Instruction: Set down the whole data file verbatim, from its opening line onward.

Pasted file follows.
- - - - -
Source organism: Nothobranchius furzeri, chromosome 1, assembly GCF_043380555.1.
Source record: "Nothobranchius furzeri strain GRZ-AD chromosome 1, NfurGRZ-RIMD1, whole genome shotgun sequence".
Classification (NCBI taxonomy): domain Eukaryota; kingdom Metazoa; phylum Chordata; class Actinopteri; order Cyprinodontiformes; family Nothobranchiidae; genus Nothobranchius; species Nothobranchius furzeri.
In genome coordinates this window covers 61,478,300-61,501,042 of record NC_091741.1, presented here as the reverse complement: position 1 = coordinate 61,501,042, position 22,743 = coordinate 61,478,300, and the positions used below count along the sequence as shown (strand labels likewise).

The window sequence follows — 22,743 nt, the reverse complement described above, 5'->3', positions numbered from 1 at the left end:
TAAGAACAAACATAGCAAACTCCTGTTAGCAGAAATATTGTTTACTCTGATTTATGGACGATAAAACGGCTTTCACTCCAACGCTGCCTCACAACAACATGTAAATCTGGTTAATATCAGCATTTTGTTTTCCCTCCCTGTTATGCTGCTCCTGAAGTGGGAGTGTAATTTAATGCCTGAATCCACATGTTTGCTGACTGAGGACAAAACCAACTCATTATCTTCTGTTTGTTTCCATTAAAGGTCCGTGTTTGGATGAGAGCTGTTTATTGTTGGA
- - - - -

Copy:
Source organism: Nothobranchius furzeri, chromosome 1, assembly GCF_043380555.1.
Source record: "Nothobranchius furzeri strain GRZ-AD chromosome 1, NfurGRZ-RIMD1, whole genome shotgun sequence".
Classification (NCBI taxonomy): domain Eukaryota; kingdom Metazoa; phylum Chordata; class Actinopteri; order Cyprinodontiformes; family Nothobranchiidae; genus Nothobranchius; species Nothobranchius furzeri.
In genome coordinates this window covers 61,478,300-61,501,042 of record NC_091741.1, presented here as the reverse complement: position 1 = coordinate 61,501,042, position 22,743 = coordinate 61,478,300, and the positions used below count along the sequence as shown (strand labels likewise).

The window sequence follows — 22,743 nt, the reverse complement described above, 5'->3', positions numbered from 1 at the left end:
TAAGAACAAACATAGCAAACTCCTGTTAGCAGAAATATTGTTTACTCTGATTTATGGACGATAAAACGGCTTTCACTCCAACGCTGCCTCACAACAACATGTAAATCTGGTTAATATCAGCATTTTGTTTTCCCTCCCTGTTATGCTGCTCCTGAAGTGGGAGTGTAATTTAATGCCTGAATCCACATGTTTGCTGACTGAGGACAAAACCAACTCATTATCTTCTGTTTGTTTCCATTAAAGGTCCGTGTTTGGATGAGAGCTGTTTATTGTTGGA